Sponsored By
An organization or individual has paid for the creation of this work but did not approve or review it.

ADVERTISEMENT

ADVERTISEMENT

SEASON OF SAVINGS: Retailers cut deep into prices to attract customers

FARGO -- It's already the season for holiday deals with many local retailers discounting prices now instead of waiting for Black Friday, traditionally the day after Thanksgiving.

Barbie
Barbie Fashionistas, by Mattel, are featured at the Time to Play Holiday 2009 Most Wanted List event in New York. Barbie Fashionistas are among a handful of popular toys that are becoming hard to find.

FARGO -- It's already the season for holiday deals with many local retailers discounting prices now instead of waiting for Black Friday, traditionally the day after Thanksgiving.

Retailers are offering holiday promotions earlier in order to win over more customers because shoppers are looking at price before anything else, said Kathy Grannis, National Retail Federation spokeswoman.

A recent study by BDO Seidman, a national accounting and consulting organization, shows that 96 percent of chief marketing officers at leading U.S. retailers expect to offer more discounts and promotions this holiday season. That's up from 88 percent last year and 73 percent in 2007.

"Kmart realizes that the economy is tight and a lot of retailers felt the impact of that last season," said Molly Lange, Moorhead Kmart store manager. "So, anything we can do to get a jump-start with our Christmas shoppers, we're just trying to be aggressive."

Matching prices

ADVERTISEMENT

Target has started matching prices when shoppers bring in competitors' ads, said Ben Smith, Fargo Target store team leader.

In September, Wal-Mart announced that it is pricing more than 100 toys at $10. Earlier this month, the company announced that it slashed the prices of even more toys, many by 20 to 30 percent.

"We've done some very aggressive pricing in our toy department and we've seen some great traffic and customer responses," said John Pies, manager of the newest Fargo Wal-Mart.

Seventy percent of consumers planned to start their holiday toy shopping before Halloween, Wal-shopping before Halloween, Wal-Mart customer research shows. Two out of 10 planned to finish by Halloween, and more than 50 percent of moms want to finish their holiday shopping by Thanksgiving.

"We've noticed that shoppers want to do their shopping earlier," Pies said. "It seems like they're planning more forward-thinking, given the economy."

The National Retail Federation finds that people are still beginning the majority of gift shopping in November. What's different this year are the sales and promotions that began as early as July.

"It's just the nature of the economy that we're in," Grannis said. "It's hard for people to shop for gifts these days and retailers understand that. They're trying to find creative ways to connect with their shoppers and give them great prices at the same time."

Spread out shopping

ADVERTISEMENT

Many stores are enticing customers to spread out their shopping because retailers have had to cut inventory levels, Grannis said.

More than half of retailers surveyed by BDO Seidman said they reduced holiday inventory purchases by an average of 10 percent.

Stores are also extending hours and luring Web site shoppers by offering free shipping and online-only sales.

Because offering Black-Friday-level savings weeks or even months in advance is a product of the economy, it's not a practice that will necessarily stay in place, Grannis said.

Chief marketing officers expect overall sales to increase by 2.6 percent for the 2009 holiday season, according to BDO Seidman.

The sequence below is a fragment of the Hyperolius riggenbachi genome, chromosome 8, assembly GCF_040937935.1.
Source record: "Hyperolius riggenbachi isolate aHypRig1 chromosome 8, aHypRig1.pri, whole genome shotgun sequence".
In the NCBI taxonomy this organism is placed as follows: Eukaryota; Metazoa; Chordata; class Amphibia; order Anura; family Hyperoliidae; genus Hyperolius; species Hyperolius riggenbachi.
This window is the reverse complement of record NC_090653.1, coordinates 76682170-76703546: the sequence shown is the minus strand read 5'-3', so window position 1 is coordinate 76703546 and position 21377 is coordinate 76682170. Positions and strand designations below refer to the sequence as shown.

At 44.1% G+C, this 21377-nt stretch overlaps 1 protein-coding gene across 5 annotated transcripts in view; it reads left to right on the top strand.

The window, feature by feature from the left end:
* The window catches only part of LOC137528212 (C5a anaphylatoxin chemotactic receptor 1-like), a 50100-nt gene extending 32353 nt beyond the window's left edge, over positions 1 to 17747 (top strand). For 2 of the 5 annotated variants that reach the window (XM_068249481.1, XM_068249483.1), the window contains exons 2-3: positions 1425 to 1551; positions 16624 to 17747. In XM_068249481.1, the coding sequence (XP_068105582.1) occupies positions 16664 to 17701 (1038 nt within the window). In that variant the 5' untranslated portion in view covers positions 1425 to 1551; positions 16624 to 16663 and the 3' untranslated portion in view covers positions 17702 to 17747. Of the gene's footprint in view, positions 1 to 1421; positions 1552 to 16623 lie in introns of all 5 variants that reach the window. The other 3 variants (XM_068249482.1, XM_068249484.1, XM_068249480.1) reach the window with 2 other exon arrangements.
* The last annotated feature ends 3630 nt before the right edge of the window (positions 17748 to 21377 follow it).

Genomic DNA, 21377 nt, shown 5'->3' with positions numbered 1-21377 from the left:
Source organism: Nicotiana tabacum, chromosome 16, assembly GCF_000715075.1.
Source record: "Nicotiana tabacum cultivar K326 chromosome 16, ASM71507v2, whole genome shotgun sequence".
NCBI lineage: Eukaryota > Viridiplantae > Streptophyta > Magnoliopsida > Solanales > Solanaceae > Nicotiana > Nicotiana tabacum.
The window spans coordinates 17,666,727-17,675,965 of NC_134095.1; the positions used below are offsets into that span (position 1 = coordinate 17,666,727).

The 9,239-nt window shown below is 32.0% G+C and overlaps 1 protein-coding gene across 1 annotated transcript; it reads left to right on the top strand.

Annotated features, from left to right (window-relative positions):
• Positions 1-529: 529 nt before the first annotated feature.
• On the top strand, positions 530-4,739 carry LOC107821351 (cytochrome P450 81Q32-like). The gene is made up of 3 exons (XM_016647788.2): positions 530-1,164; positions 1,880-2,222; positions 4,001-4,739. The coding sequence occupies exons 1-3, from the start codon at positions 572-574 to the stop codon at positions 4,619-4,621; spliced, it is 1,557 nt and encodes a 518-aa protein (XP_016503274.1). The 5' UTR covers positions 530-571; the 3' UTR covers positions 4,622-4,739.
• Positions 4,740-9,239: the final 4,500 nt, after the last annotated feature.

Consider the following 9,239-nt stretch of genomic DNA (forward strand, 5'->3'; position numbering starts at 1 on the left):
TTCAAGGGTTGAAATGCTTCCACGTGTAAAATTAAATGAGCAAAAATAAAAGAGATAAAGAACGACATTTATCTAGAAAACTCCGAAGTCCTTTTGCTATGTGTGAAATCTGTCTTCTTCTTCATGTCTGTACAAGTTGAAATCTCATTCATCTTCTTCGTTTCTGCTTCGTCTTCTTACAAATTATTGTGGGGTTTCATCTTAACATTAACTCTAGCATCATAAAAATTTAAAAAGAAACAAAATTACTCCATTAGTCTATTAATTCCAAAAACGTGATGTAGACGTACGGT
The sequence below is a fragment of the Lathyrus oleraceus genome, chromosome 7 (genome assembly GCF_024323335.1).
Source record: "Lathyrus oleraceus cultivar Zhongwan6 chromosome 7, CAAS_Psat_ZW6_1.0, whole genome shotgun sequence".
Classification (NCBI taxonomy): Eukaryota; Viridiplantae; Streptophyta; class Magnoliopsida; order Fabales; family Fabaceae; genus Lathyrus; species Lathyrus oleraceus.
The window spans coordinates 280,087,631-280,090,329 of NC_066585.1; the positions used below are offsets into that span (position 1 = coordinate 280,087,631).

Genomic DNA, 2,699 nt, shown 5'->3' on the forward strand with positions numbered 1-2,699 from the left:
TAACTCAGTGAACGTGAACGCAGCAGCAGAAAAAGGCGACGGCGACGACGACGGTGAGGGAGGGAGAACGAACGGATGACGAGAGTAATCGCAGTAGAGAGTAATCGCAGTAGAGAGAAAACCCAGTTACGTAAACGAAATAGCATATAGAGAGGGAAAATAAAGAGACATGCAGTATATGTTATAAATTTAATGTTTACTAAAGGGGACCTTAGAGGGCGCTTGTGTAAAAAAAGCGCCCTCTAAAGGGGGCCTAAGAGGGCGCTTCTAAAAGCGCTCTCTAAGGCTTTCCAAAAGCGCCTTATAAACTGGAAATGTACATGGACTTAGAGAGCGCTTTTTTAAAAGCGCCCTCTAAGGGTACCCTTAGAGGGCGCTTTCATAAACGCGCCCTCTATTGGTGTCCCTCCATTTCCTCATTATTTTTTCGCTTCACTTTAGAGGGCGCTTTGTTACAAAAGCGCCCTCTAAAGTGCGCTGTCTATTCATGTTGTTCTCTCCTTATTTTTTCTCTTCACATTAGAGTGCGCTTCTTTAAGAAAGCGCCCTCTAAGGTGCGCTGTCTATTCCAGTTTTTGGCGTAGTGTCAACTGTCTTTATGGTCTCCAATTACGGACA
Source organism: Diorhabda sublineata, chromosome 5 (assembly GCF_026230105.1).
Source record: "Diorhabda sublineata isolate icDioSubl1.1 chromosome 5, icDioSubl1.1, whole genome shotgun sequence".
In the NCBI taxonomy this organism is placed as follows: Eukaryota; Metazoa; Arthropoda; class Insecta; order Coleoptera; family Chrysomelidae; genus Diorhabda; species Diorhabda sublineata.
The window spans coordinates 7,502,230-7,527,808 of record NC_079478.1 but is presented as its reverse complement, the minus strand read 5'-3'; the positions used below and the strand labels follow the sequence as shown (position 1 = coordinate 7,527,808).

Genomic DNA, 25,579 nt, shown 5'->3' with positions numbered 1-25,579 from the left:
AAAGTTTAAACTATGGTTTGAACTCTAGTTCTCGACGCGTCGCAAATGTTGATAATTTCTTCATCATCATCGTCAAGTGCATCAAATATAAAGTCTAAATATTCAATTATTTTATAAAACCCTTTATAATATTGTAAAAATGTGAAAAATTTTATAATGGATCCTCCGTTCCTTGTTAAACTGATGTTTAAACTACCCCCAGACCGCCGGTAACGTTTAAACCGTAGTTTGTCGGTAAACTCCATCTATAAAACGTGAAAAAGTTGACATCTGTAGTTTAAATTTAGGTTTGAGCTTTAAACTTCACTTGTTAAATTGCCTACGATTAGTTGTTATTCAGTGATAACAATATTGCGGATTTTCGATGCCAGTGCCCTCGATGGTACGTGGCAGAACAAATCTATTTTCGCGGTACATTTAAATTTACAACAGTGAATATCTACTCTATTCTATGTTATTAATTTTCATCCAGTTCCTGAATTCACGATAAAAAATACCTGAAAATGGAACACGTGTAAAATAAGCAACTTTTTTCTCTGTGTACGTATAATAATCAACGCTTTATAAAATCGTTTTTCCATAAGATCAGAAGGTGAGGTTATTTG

mart customer research shows. Two out of 10 planned to finish by Halloween, and more than 50 percent of moms want to finish their holiday shopping by Thanksgiving.

"We've noticed that shoppers want to do their shopping earlier," said Pies. "It seems like they're planning more forward-thinking, given the economy."

The National Retail Federation finds that people are still beginning the majority of gift shopping in November. What's different this year are the sales and promotions that began as early as July.

ADVERTISEMENT

"It's just the nature of the economy that we're in," Grannis said. "It's hard for people to shop for gifts these days and retailers understand that. They're trying to find creative ways to connect with their shoppers and give them great prices at the same time."

Many stores are enticing customers to spread out their shopping, because retailers have had to cut inventory levels, Grannis said.

More than half of retailers surveyed by BDO Seidman said they reduced holiday inventory purchases by an average of 10 percent.

Stores are also extending hours and luring Web site shoppers by offering free shipping and online-only sales.

Because offering Black-Friday-level savings weeks or even months in advance is a product of the economy, it's not a practice that will necessarily stay in place, Grannis said.

Chief marketing officers expect overall sales to increase by 2.6 for the 2009 holiday season, according to BDO Seidman.

Frank writes for Forum Communications Co., which owns the Herald.

What To Read Next
Josh Sipes was watching an in-flight movie when he became aware the flight crew were asking for help assisting a woman who was experiencing a medical problem.
Nonprofit hospitals are required to provide free or discounted care, also known as charity care; yet eligibility and application requirements vary across hospitals. Could you qualify? We found out.
Crisis pregnancy centers received almost $3 million in taxpayer funds in 2022. Soon, sharing only medically accurate information could be a prerequisite for funding.
The Grand Forks Blue Zones Project, which hopes to make Grand Forks not just a healthier city but a closer community, is hosting an event on Saturday, Jan. 21, at the Empire Arts Center from 3-5 p.m.